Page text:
An important thing is to look for common ground. Are there things that you both want? Are there higher, more strategic, goals that you can both buy into? Often both parties ultimately want the same thing – which might be to deliver a better service, to work more efficiently or to reduce costs. Once you have some common ground and have identified the real problem, it is easier to move forward.

5. Put yourself in their shoes
Try to see things from the perspective of the other person. What are their issues? What do they want to achieve? Why is this so important for them? How are they feeling about the situation? What pressures are they facing and how might this be influencing their views and behaviour? If you know what their concerns and issues are, you can show you recognise them and try to tailor a solution that meets some of their needs.

6. Ask questions, don’t argue
Rather than going in with a counter argument, ask some open questions. Why do you think that? What do you think the consequences might be of doing X? In this way, you are helping the other person think more about their ideas and potentially identify some problems with their proposals. You are also gaining more information about them and the situation. Try to check out any assumptions they might have that are preventing them from moving forward.

7. Take charge of your own feelings
In any conflict situation, the more self-aware you are the better. Take notice of how you are feeling emotionally. You might be aware of your heart rate rising or of feeling uncomfortable. If this happens, slow down and breathe. Stay as objective as possible and try to label your feelings rather than expressing them emotionally. For example, if you are feeling frustrated, rather than raising your voice and getting angry, it is better to say, ‘I’m feeling really frustrated.’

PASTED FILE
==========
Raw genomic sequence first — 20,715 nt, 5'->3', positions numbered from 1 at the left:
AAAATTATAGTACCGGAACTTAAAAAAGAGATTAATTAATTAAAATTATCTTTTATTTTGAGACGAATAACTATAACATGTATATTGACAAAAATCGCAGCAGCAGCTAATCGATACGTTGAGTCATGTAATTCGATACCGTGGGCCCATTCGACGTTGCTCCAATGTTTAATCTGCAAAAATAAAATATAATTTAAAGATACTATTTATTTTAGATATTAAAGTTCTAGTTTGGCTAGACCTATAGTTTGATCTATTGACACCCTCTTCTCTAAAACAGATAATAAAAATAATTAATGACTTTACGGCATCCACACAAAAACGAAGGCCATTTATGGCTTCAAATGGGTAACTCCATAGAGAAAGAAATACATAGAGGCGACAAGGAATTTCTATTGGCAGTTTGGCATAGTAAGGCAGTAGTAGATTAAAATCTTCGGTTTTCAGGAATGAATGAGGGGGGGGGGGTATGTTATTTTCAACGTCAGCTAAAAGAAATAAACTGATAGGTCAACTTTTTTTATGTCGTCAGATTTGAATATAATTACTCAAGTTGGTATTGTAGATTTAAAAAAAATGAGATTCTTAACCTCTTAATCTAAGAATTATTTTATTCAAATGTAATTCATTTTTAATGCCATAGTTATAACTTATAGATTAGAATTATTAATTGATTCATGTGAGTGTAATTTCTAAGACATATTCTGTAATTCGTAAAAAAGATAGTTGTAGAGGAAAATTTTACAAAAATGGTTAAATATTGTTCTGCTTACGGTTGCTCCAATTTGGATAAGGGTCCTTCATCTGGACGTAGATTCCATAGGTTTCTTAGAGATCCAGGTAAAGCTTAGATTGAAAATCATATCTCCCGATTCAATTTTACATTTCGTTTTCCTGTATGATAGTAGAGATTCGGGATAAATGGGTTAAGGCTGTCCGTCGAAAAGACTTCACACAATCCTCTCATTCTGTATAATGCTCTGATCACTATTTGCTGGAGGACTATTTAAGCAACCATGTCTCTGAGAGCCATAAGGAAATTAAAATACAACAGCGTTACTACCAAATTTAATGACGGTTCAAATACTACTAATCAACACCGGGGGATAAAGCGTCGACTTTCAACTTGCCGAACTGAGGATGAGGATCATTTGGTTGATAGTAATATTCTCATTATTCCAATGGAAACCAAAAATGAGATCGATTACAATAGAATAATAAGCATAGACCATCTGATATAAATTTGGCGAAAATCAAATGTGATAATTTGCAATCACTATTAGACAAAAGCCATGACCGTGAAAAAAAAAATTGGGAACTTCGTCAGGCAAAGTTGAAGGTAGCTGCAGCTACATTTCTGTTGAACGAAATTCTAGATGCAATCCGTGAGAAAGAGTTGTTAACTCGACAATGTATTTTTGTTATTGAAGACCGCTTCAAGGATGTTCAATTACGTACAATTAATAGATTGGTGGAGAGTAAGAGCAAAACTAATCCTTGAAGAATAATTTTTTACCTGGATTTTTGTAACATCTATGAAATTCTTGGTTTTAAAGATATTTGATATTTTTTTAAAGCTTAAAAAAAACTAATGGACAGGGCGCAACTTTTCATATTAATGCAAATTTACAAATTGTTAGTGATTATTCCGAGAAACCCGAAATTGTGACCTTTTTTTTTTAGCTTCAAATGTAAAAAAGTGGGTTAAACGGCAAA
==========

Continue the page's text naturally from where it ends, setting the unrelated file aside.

8. Brainstorm possible solutions
One way to focus on the issue in a creative way is to brainstorm a range of possible solutions. Try to invite people who are not involved in the situation to the brainstorm session as they will see things from a different perspective. If possible, find someone to facilitate the session and you might come up with some new ideas. Another approach is to look at the issue from a different angle and reframe the situation – a change might not always be seen as positive but if you reframe it, it can be a chance to develop new solutions, save time and be more efficient.

9. Take a break
When the going gets tough or you reach a stalemate, take a break. It is often valuable to have a bit of time out and to reflect on the situation. This also provides the opportunity to gather more information and explore new avenues. Often when both parties have had a chance to reflect, they come back with a different frame of mind and are in a better position to move forward.

10. Keep the ball rolling
Working towards an agreement can take time, and it is important to identify some next steps to keep the conversation moving. Try to agree a way forward so that you can continue to work on the situation. Think about involving other people and perspectives and agreeing some time lines and actions to move the situation forward in a positive way.


CIPFA logo

Did you enjoy this article?